Another Earth – 2011
Directed by Mike Cahill
Starring Brit Marling, William Mapother, Kumar Pallana
Written by Mike Cahill, Brit Marling
There is an overwhelming melancholy that permeates every inch of Another Earth. Every action is a deliberate intention to right a wrong, to help a vacant heart, to serve someone completely. The wrong that has been done is the result of a night celebrating. Rhoda Williams (Marling) has been accepted to go to MIT. She celebrates with her friends. Then she drives home, running her car into the vehicle of composer John Burroughs (Mapother). This kills Burroughs’ wife and child, and places him in a coma. While he recovers from the physical ailments, Rhoda serves a 4 year prison sentence. The moment she gets out, her mission is clear, to her, if not the viewer.
She gets a job as a janitor at the local school, and, in her free time, seeks out and finds the victim of her folly. From here, the story takes a turn that would be best left for you to see.
Except for the following twist: on the night that all of their lives changed for the worst, it is revealed that another M-class planet had been discovered, approaching our planet. Moving through the story, we discover that not only is the planet another M-Class, but it is seemingly identical to Earth. A rich philanthropist / entrepreneur has offered a free trip to the new planet for someone who wins an essay writing contest. It is obvious that the brilliant Rhoda will be entering this contest. And what kind of story would it be if she did not win?
The heart of the story is in the relationships between Rhoda, John, and one of her co-workers, Purdeep. There is a delicate way she handles the weight she carries inside of her. Never for a moment does she waver in her service to John, even though she withholds disclosing who she really is. Her status as a minor protected her from divulging her identity. Purdeep, however, is attuned to her sadness. The moments they share in the movie are among the most sincere I have witnessed this year.
This movie is an interesting one despite its flaws. The science involved, if possible, is beyond my comprehension. What seems unlikely, if accepted, adds an incredible depth to the proceedings. Mapother and Marling seem entirely up to the task of bearing that weight. There is a predictability to the events, just like the best cover artists in music, it’s how you play the notes.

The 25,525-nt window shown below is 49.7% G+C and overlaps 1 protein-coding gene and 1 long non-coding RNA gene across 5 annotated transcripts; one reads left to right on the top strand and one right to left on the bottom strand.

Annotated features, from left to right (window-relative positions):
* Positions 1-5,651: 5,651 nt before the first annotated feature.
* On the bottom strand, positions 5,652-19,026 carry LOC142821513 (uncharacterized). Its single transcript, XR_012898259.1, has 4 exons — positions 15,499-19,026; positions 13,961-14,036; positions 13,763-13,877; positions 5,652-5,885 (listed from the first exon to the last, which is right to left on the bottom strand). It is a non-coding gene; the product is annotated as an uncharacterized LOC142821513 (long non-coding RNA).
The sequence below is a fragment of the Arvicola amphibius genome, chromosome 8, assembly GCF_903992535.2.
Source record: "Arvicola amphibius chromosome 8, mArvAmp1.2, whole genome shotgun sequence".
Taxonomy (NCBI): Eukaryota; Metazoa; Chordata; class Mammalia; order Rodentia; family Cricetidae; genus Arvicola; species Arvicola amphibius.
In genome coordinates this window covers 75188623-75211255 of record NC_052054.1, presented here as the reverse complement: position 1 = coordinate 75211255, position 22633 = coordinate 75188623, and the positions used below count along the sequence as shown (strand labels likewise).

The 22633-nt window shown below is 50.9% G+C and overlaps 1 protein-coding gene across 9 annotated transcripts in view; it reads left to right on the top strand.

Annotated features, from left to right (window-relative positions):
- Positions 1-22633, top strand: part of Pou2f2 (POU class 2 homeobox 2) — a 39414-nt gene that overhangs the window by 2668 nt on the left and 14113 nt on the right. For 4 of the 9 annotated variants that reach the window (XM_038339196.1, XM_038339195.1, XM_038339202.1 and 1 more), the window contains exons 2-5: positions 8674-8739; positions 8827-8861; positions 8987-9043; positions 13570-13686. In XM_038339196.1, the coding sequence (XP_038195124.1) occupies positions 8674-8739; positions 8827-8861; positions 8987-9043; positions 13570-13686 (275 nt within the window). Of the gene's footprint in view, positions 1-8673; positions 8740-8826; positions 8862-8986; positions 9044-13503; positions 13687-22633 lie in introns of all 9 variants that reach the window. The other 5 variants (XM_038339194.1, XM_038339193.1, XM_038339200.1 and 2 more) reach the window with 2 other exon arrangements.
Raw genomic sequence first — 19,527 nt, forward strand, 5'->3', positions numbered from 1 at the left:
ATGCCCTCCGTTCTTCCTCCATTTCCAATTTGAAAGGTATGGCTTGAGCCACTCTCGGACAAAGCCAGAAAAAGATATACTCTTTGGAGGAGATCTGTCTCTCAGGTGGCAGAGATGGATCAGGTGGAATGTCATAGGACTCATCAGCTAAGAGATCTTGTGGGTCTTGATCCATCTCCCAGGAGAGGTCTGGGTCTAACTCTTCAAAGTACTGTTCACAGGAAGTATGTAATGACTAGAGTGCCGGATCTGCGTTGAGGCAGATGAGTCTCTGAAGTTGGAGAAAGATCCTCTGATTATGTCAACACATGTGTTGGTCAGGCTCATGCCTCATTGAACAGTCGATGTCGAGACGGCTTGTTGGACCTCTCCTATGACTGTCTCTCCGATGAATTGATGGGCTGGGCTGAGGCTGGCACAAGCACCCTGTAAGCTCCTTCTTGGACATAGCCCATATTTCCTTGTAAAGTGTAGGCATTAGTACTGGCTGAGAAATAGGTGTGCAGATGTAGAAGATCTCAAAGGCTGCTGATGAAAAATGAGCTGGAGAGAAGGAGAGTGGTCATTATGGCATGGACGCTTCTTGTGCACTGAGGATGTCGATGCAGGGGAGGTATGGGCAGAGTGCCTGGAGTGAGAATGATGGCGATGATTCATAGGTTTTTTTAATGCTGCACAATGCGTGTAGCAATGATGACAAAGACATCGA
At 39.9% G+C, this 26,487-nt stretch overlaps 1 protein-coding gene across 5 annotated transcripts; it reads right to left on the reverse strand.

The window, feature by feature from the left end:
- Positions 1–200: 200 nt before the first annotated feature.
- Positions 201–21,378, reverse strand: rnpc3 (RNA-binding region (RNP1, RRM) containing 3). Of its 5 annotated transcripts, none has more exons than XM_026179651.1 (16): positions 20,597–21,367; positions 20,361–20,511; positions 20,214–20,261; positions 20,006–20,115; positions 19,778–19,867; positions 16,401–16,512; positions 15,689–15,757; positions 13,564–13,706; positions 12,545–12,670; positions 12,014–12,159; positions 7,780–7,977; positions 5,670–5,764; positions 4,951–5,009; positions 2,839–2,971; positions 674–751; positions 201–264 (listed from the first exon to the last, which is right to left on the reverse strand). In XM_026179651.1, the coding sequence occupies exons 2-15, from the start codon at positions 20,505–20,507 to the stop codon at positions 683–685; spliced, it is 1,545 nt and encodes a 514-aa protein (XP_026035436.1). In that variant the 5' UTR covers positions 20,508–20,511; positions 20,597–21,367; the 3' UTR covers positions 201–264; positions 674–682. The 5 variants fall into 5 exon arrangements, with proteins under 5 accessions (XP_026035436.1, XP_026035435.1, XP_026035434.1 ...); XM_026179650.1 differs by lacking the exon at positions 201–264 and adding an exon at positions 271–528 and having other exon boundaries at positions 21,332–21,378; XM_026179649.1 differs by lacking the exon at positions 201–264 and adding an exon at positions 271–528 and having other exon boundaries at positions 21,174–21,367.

Mapother was a bit actor on television and movies for many years, with his most noticeable foray into the public’s conscience was as the “Other” Ethan, in the classic television show, LOST. Here he strikes a chord as a man who is kind and decent, even when suffering the most powerful pain imaginable. His performance is as subtle as it is deep. His bout with alcoholism seems like one he is just looking for a reason to get over. Once he finds that reason, it is just a matter of how he will handle the truth of who it was that affected his life so terribly.
Marling is someone I have not seen before, but won’t soon forget. Her performance is tragic and overwhelming, but is also organically full of hope. Whatever she has done, it’s not beyond redemption, and very much possible to repair, no matter how long it takes. She feels the possibility of there being another one of her out there, somewhere, and she almost counts on it. The feelings she expresses while so in control of her outward demeanor are practically desirous of bursting forth, but never will. She co-wrote the script, with director Mike Cahill, and it shows. She lives and breathes this character, but she will never let it go. She deserves a nomination for best actress, to be sure. While this is not the last we will see of her, one can hope she doesn’t go the full Jennifer Lawrence. At least not right away.
This is a movie that won’t be for everyone. It is relentlessly sad, with a sliver of hope shining throughout. The sci-fi aspects of the film play as an undercurrent to the events. There is little effect on the gravitational effect of having a large planet mass approaching another through orbits and gravitational fields. Some scenes were deleted out of the final edit to show this, and this was a wise choice. The best scene is saved for the last, and the ending will leave you debating, but happy.
Cahill has a deft, and clever touch that should show promise the more it develops. Like Marling, I think we will be seeing a lot of him in the next few years.
If you want to enjoy a good work from talented artists, see this movie, and tell others years later that you got in on the ground floor.
(****1/2 out of *****)